I agree. Social problems, when reduced to single quantifiable indicators, such as ‘unemployment’, ‘crime’, or ‘illiteracy’ might have the illusion of being uniform across a country. The tendency, especially for remote policymakers, is to dream up solutions that are similarly monolithic. So the usual response is the bureaucratic one: something imposed from the top down, on a one-size-fits-all basis. Something cumbersome and unresponsive to events, and incapable of adapting to wildly varying circumstances across a diverse country. One result is that, in Britain, as the 'Economist' says:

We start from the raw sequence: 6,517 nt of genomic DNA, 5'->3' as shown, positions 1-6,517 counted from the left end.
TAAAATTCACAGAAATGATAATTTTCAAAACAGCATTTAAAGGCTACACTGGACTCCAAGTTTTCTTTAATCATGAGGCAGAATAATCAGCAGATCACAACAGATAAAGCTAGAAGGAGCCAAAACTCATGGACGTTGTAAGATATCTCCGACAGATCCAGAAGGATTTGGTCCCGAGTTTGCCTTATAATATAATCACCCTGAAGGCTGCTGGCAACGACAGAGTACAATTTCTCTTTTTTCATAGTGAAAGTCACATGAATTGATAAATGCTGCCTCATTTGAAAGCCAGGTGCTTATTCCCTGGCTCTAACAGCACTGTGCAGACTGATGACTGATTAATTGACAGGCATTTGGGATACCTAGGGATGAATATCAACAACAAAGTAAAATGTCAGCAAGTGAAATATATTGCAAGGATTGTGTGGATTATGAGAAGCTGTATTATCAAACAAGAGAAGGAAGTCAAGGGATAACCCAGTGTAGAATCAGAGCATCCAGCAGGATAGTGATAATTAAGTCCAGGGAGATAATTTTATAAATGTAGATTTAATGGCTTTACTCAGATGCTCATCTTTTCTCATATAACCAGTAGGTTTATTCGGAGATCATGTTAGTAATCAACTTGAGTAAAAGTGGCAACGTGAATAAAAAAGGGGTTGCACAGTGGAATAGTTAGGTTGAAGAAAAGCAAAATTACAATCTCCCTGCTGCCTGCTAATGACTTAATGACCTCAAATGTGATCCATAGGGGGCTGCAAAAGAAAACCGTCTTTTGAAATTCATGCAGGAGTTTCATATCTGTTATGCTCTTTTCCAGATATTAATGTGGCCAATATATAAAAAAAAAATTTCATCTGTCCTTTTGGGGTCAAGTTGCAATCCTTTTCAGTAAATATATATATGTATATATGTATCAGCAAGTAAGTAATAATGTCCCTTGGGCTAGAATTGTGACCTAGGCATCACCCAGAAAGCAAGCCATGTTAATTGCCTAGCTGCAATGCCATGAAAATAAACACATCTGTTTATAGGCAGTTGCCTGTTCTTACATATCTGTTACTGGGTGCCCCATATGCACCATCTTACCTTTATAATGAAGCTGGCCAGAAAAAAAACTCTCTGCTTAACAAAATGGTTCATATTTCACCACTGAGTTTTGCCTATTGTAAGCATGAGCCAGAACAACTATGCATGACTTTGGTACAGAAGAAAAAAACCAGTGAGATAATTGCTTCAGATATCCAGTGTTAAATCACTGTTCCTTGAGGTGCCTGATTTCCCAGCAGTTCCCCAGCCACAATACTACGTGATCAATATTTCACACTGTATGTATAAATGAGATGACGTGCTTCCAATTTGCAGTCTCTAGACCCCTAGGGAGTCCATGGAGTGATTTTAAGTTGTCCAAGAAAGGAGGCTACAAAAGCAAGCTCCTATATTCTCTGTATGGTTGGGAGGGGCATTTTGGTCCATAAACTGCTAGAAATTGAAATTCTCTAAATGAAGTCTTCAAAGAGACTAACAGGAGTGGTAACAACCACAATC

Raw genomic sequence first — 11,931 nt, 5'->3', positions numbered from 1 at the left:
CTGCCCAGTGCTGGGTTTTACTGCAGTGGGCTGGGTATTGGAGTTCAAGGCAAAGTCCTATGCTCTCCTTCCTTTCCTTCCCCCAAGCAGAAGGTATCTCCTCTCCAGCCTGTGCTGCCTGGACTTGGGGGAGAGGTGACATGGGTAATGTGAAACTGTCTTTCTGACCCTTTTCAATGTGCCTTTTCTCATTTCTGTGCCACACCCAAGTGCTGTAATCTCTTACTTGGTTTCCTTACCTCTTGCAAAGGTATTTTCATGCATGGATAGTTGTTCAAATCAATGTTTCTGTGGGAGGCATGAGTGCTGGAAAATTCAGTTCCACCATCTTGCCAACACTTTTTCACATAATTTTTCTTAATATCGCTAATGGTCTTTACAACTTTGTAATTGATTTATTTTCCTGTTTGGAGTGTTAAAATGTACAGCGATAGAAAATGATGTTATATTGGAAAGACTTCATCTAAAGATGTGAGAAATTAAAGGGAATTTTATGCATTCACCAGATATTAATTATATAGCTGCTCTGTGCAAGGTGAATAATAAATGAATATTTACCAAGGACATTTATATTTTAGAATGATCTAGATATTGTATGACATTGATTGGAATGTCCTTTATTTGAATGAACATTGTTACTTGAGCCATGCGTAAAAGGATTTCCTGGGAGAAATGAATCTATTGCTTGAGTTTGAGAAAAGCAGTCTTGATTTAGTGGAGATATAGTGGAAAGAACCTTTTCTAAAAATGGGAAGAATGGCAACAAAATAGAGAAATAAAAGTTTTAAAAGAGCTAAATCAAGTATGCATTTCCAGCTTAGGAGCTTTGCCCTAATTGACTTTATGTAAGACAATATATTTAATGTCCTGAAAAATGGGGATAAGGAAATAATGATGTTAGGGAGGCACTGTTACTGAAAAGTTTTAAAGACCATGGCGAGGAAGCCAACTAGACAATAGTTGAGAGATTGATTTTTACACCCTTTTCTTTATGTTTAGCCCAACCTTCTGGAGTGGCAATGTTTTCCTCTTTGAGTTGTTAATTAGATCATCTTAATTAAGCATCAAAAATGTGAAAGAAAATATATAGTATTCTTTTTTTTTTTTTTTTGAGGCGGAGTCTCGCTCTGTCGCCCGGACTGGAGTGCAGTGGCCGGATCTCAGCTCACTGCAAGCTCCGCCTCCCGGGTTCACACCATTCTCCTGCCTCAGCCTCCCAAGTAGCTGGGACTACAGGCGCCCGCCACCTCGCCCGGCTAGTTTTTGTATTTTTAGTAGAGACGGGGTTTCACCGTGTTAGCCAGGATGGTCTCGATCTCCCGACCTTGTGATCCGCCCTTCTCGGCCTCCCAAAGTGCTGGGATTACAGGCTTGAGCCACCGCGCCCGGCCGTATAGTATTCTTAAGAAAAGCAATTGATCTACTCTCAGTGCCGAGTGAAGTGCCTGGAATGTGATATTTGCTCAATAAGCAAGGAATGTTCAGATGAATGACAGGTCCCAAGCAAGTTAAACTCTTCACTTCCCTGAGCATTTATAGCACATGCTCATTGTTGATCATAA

[W]hen the government is searching for new ideas it always has to look abroad (usually to less centralised places such as America), since councils in Britain have little freedom to experiment with new ways of doing things.I’d like to see Social Policy Bonds issued, because they would bring about still more devolution: from the public to the private sector. My reasons are not inspired by blind ideology, but because enlarging and motivating the pool of people interested in solving social problems would make their solution both more likely and more cost-effective. The benefits of this sort of contracting out would, I think, be incalculable.